Studio, Gallery and Life: 44, Passing The Series 7 and 8 Exams

Good morning.  How was your week and your weekend?  I am a “love the sunshine” girl. It’s a rainy morning here in West Michigan.  Today, I am ok with the weather.  Sundays are my day for reading and family.

Perusing the New York Times this morning, a title caught my eye “How the Pandemic made a tough test even tougher.”  Immediately, I knew the paper was talking about passing the Chartered Financial Analyst test.  It’s a tough one.  You may not know this about me, I was a stockbroker.  I loved it!  I loved getting to know someone with regard to their hopes and dreams for the future. Most dreams involve saving money so that you can do that “thing”.  My job was to help them save wisely.  Along the way, I heard about family and what was important to them.  Passing the Series 7 exam is tough.  It’s long and grueling.  A life lesson for me,  (the gal who almost always got A’s in school.) I didn’t pass it the first time.  You need a 70% to pass it.  I studied but said to myself, “you only need a C.  You can get that without much trouble.” I scored a 69%.  I was mortified.

I returned home and studied this time.  I could retake the test in 30 days.  I passed it with a 96%.  Did I tell you that I loved being a broker?  I did!  Almost as much as I love being a ceramic artist.  What I loved about it?  You always had things to read, learn about, and evaluate.  I loved talking with people. This was a win-win career for me. After several years, I was asked to become a manager.  I had to pass the Series 8 (now the 9/10) Exam.  I didn’t screw around this time.  I got right to work studying for it.  Passed it the first time.  Whew!

But, then, I was re-introduced to clay.  It was an ah-ha moment.  The clay world and all of its challenges has kept my interest for more than 26 years.  There is always the question, “What if I do this to the clay?  What if I add this chemical to a glaze? Can I make this?”

When I started taking pottery wheel classes, it was hard.  It took me forever to learn how to center 2 pounds of clay. In the beginning, I only had time to be in the clay center once a week.  It took me a long time to throw a decent cylinder. Finally, I could do it.  My best friend, told me ten years later, that she thought I would never learn how to make a decent pot on the potter’s wheel.  But, I stuck with it.  Now, it’s like riding a bike.  Muscle memory.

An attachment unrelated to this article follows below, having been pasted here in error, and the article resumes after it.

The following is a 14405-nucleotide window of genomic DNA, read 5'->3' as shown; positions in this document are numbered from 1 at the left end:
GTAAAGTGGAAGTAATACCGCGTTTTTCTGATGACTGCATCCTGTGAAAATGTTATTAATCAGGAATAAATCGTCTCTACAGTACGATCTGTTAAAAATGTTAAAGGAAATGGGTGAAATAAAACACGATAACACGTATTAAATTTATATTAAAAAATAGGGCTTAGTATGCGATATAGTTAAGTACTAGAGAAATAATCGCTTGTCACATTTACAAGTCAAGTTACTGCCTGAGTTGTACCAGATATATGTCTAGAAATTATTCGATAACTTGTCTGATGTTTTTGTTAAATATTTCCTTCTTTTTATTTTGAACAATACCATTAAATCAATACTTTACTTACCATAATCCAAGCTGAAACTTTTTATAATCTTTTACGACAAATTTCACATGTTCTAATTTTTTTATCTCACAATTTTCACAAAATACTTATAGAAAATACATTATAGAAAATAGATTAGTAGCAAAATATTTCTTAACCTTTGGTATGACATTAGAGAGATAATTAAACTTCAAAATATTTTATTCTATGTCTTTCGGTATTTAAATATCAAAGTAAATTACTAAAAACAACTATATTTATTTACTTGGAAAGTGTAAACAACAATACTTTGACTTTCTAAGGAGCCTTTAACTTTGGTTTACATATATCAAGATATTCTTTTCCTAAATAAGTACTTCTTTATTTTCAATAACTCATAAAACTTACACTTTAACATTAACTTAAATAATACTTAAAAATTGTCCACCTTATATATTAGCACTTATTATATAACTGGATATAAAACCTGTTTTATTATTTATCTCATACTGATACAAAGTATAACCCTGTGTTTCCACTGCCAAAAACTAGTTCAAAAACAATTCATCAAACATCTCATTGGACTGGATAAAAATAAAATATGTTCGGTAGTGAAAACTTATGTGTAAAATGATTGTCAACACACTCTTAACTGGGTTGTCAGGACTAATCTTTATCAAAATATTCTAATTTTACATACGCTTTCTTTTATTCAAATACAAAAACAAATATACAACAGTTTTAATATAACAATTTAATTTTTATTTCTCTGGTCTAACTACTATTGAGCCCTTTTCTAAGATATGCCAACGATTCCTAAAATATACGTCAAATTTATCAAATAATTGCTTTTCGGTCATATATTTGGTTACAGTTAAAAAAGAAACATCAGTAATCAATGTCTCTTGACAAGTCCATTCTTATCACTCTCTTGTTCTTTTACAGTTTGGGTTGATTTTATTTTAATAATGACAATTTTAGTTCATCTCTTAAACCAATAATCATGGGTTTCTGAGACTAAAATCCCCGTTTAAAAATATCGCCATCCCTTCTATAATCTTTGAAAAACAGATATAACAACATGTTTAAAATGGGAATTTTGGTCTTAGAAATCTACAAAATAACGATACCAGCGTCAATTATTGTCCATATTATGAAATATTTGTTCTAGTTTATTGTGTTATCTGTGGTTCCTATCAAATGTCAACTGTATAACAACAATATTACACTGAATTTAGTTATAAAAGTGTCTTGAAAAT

cyndi casemier 1998
cyndi casemier artist at work

Many years later, I opened C2C Gallery in my Lake Michigan beach town.  The gallery made me smile when helping artists offer their art to the public.  Plus, we educated visitors about the paintings, glass, jewelry, and ceramics that they saw in the shop.  We hosted artist talks and paid local musicians to perform monthly.  We did this for 10 years.  Now, we have Covid. I am in the studio more.  I have been looking and reading a lot.  Interesting art being made around the world.  For me the big question is,  what should I wrestle with that I find interesting? More importantly, what would other people find of value? Hmmm. More reading is definitely necessary. Actually, more time with my hands in clay is required.

Freighter coming into port

This week in the gallery, you will find reduced prices on our art photography.  Bob Walma’s photos feature our lakeshore at its best.  The clouds, our shoreline, and interesting lines found in architecture or nature.  Think Holiday gifts or just for you.

Image of Bob Walma looking for a shot

I hope you have a good week.  I am getting on the elliptical machine and into the studio.

Take good care,

c2.

Leave a Reply

Your email address will not be published.